The North/South Manifesto for Sustainable Development is the foundation of the North/South Campaign for Sustainable Development. The Campaign consists of six elements, three aimed at increasing Parliamentary awareness -- letter-writing campaigns, seminars, and trips with Members of Parliament to Swiss development cooperation projects in the South -- and three geared toward raising public awareness -- the North/South Conference for Sustainable Development, a petition to establish the Foundation for Solidarity, and the North/South Manifesto for Sustainable Development. The Manifesto was produced by the Swiss Coalition of Development Organisations in late 1996 and was finalized at a workshop with partners from the South in January 1997. Following is a brief summary of the Manifesto.

Progress and Shortcomings in Recent Decades: The Manifesto outlines progress in development in the South but also notes negative trends, such as continued poverty, the widening gap between rich and poor, habitat loss and marginalization of low-income groups and poor countries. It emphasizes the need for a radical change in the way people live and do business, especially in the North and thus also in Switzerland. Both the North and the South must take decisive steps towards more equitable and sustainable development.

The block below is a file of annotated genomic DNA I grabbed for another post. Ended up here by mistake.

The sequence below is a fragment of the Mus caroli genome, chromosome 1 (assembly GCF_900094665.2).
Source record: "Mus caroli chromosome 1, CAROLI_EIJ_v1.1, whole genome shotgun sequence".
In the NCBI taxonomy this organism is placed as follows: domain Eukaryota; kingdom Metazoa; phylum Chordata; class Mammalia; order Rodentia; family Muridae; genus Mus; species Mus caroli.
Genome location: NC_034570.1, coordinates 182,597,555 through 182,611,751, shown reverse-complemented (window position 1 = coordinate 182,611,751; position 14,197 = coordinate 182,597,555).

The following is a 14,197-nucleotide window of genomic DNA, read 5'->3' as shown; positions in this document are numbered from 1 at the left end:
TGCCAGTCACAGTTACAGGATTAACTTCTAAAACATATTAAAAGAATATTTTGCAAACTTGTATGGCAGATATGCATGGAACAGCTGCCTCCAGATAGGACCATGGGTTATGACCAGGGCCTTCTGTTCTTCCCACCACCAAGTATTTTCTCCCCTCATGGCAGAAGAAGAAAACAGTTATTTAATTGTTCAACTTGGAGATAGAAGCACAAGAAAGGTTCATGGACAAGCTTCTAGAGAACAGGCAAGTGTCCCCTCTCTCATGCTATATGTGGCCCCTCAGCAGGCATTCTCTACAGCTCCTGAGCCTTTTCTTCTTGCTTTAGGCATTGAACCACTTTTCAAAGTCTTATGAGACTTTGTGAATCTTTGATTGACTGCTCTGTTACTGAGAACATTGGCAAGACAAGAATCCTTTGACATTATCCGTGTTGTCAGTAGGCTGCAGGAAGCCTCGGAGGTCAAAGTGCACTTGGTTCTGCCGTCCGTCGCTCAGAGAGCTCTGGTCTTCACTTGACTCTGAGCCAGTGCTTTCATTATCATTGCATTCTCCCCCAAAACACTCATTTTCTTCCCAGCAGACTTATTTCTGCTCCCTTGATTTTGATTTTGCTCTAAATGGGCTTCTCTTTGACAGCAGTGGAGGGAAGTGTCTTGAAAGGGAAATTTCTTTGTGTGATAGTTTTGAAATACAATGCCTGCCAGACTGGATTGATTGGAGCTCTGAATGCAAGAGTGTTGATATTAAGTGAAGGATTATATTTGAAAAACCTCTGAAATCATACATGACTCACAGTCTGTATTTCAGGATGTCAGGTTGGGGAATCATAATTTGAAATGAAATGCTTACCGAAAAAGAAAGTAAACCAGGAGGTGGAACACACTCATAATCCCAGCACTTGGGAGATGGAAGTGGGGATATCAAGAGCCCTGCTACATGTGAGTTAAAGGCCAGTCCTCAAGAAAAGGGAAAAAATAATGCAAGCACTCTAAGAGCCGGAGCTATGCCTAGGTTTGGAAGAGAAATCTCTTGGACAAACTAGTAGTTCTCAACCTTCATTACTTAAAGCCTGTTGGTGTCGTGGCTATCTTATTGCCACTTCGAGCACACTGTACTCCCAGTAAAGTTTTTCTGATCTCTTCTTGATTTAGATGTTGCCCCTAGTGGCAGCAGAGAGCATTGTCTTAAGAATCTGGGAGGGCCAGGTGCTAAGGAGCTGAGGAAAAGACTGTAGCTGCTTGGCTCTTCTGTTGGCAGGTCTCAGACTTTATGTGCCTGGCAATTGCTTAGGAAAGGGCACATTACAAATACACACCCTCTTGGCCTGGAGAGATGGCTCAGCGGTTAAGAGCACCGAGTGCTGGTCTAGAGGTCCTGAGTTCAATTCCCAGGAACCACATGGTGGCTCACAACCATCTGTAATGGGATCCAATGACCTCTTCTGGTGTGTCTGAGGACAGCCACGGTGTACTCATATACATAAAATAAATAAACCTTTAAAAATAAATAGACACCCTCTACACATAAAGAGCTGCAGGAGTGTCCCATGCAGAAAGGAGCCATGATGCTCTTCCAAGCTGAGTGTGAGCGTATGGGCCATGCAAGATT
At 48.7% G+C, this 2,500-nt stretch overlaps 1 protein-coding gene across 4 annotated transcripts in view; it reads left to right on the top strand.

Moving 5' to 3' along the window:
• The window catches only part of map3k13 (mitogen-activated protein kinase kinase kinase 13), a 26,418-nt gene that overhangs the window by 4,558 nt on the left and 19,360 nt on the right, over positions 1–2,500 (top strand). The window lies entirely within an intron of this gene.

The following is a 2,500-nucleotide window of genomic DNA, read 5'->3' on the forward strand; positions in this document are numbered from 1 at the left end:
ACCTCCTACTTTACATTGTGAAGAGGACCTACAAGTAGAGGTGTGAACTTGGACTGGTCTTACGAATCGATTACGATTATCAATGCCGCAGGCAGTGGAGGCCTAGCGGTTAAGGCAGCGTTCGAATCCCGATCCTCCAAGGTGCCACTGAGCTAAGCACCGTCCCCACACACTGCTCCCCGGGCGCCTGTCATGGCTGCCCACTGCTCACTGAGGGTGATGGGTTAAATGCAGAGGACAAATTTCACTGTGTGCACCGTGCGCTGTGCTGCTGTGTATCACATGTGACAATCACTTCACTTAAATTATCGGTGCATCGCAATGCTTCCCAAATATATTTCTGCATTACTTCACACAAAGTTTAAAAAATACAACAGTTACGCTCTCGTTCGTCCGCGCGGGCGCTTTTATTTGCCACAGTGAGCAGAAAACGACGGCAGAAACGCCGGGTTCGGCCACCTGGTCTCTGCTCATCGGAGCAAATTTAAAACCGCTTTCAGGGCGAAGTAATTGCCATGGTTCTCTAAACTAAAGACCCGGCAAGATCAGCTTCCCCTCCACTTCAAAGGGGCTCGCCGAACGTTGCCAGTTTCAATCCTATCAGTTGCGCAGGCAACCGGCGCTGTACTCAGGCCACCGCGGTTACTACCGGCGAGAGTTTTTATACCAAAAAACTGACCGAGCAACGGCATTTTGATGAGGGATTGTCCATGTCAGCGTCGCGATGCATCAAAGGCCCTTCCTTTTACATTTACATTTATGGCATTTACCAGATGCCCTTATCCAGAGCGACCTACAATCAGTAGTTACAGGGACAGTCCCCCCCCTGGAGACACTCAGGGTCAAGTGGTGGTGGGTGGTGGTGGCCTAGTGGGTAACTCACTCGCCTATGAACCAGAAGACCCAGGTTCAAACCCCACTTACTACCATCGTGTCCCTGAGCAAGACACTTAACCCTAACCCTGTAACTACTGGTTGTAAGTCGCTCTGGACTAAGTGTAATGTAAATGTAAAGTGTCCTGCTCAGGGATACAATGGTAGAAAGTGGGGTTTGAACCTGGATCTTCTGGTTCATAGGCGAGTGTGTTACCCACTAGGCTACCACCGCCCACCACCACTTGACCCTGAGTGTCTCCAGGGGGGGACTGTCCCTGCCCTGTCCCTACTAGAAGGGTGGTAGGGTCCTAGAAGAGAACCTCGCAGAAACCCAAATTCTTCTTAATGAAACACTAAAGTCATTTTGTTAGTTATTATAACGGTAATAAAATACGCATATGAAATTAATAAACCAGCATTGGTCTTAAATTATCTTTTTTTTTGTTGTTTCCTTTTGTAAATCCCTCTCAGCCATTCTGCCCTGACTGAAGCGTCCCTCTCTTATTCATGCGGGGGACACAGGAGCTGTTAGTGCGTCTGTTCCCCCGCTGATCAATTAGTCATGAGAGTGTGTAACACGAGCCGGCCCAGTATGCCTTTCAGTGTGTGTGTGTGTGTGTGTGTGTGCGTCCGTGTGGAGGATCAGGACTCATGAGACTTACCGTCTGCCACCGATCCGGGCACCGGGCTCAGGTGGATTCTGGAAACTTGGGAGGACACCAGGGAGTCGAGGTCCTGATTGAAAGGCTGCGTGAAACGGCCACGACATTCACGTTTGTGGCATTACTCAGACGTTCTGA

A Plea for Sustainable Development: The Manifesto states that people everywhere are entitled to a life with dignity: to prosperity, fundamental political liberties, education, cultural diversity and an intact environment. These basic rights must also be ensured for future generations. Development must not be equated with economic growth; sustainable development is an integral process in which ecological, social and cultural dimensions are just as important as the economic dimension. The central focus must be on human beings, not competition and the marketplace; civil society must be the driving force as well as the beneficiary of sustainable development. North/South relations should be governed by a new set of ethical principles that extend far beyond those of the marketplace. The only firm foundation for development efforts is the principle of "caring and sharing."

A Coordinated Effort: The Manifesto calls on all actors in government, trade and industry and civil society to cooperate to fulfill this vision of sustainable development. Because this vision concerns the North as well as the South, representatives from Africa, Asia and Latin America also participated in drawing up the Manifesto. It contains 21 North-South guidelines that are intended to indicate the direction Switzerland should take in the 21st century.